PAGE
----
Past Reviews

Off Broadway Reviews

Jelly's Last Jam

Theatre Review by Howard Miller - February 22, 2024

Nicholas Christopher and Cast
Photo by Joan Marcus
Death comes for us all, of course, though it is not typically featured in the opening moments of a big splashy musical such as the one on view at New York City Center, which is hosting an all-out, gloriously performed, lavishly designed, brilliantly directed, and altogether thrilling production of Jelly's Last Jam as part of the Encores! season.

The musical, which originally appeared on Broadway in 1992 and garnered 11 Tony nominations and three wins, tells the tale of one Ferdinand Joseph LaMothe (1890-1941), scion of a New Orleans Creole family who would become better known by the name of his reimagined self, Jelly Roll Morton, the self-proclaimed "inventor" of jazz.

The story, with a book by George C. Wolfe, unfolds in a way station between heaven and hell, where Jelly Roll has been summoned after he was wounded in a stabbing and died in the aftermath of his treatment in a segregated Black hospital in Los Angeles. For him, it is a reckoning. But for us, it is an invitation to the after(life) party, a wonderful evening of song and dance, albeit one that is centered on an altogether sorry excuse for a human being.

Best be prepared. If you are not familiar with the show, don't go in expecting a celebratory revue-type of production in the manner of, say, Ain't Misbehavin' or Eubie!. I'd leave the kids at home as well, for this is a decidedly grownup evening. Within the walls of music drawn from Morton's songbook, as arranged and orchestrated by Luther Henderson, and lyrics by Susan Birkenhead, with exquisite dance numbers choreographed by Edgar Godineaux and tap artist Dormeshia, there lies a tale of an unrepentant user and abuser of others, manipulator of the truth, and master of denial.

I'll leave it to you to decide whether post-death redemption is earned, though personally I'd just as soon see Morton mull things over first during a very long time in hell. Director Robert O'Hara, who previously helmed Slave Play on Broadway, makes sure we see Jelly Roll pretty much at his worst, a light-skinned Creole man who is both drawn toward and repulsed by his Black compadres, including (perhaps especially) those who love him. Morton comes off as arrogantly self-important and ultimately self-destructive in a way that leaves some room for understanding but little room for sympathy, and his vitriolic racist diatribes are breathtaking.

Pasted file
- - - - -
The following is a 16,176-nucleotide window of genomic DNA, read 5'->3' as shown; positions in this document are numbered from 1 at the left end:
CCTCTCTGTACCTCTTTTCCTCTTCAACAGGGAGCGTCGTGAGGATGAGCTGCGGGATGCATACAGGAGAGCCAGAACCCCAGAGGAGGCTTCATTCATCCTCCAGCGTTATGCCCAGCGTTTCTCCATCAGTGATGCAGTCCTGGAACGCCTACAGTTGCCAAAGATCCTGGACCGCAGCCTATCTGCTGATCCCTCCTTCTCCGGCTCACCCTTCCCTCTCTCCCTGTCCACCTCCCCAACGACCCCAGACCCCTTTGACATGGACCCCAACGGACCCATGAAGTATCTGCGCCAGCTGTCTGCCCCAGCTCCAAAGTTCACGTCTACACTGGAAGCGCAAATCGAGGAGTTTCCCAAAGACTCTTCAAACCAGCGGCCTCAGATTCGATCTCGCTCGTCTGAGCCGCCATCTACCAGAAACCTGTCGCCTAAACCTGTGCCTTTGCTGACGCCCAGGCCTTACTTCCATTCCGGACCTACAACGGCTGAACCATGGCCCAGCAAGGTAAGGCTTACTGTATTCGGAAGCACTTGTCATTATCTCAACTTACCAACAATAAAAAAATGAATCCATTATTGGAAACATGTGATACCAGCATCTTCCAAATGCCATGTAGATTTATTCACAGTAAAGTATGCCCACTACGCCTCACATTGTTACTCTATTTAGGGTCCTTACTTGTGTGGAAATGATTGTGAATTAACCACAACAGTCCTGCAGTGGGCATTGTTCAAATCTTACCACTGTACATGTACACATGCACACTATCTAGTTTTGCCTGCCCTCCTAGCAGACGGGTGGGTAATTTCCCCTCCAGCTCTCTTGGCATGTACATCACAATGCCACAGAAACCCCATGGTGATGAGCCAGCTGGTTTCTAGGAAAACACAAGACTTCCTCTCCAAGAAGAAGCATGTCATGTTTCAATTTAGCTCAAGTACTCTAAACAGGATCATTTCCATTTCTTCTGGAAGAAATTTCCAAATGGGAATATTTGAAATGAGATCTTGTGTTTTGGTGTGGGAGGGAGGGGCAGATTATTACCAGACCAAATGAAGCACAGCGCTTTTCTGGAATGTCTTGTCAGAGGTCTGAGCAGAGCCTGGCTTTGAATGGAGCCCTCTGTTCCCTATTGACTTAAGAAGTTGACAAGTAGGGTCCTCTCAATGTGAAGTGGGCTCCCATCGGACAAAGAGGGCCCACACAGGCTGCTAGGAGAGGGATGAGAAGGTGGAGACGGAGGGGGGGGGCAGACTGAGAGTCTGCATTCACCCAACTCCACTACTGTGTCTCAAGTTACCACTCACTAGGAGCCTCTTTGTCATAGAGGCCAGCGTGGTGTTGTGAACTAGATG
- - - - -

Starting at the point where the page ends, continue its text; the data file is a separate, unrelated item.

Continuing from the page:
So, trigger warning in place, let me spread the accolades deeply and broadly. One thing the production has borrowed from the likes of Ain't Misbehavin' or Eubie! is to bring in superlative performers who are given the opportunity to blaze in the spotlight for one or two numbers. Single out in this department Tiffany Mann as the character of Miss Mamie, who blows us away with "Michigan Water," and Leslie Uggams as Jelly Roll's blackhearted Gran Mimi, who viciously disowns him in a number called "The Banishment." Also giving a stunning performance is Alaman Diadhiou, who tap dances up a storm as Young Jelly, a far more sympathetic character than the man he is destined to become.

Nicholas Christopher (Pirelli in the Sweeney Todd revival) is a terrific singer and actor in his own right, and while his tap work is unlikely to erase the memory of Gregory Hines' performance of Jelly Roll Morton in the original Broadway production (in which Savion Glover, no less, appeared in the role of Young Jelly), he more than acquits himself in that department. Also turning in top-notch work are Joaquina Kalukango as Anita and John Clay III as Jack the Bear, both characters who are on the receiving end of Morton's scornful betrayal. Billy Porter, appropriately holding back from much of his often attention-garnering flamboyant portrayals elsewhere, is on hand as Chimney Man, our host in purgatory, there to sort out truth from fiction during Morton's stay.

The masterful work extends to the ensemble of singers and dancers, who include a trio of women known collectively as The Hunnies, played by the three who created the roles in the original Broadway production of the musical (Mamie Duncan-Gibbs, Stephanie Pope Lofgren, and Allison M. Williams). Costume designer Dede Ayite (seemingly everywhere these days) has provided a wonderful array of outfits, including, for Chimney Man, something Billy Porter himself might wear to a red carpet event. Clint Ramos' set design prominently features a multi-use Yoruba door, and guest musical director Jason Michael Webb brings out the very best from the musicians.

With these performances and design elements in place, and despite its dark themes and a somewhat weaker second act, this production of Jelly's Last Jam could sit very well on a Broadway stage. And that's saying a lot about how Encores! has evolved over its 30 years at City Center.

Jelly's Last Jam
Through March 3, 2024
Encores! at City Center, West 55th Street, between 6th and 7th Avenues, New York, NY
Tickets online and current performance schedule: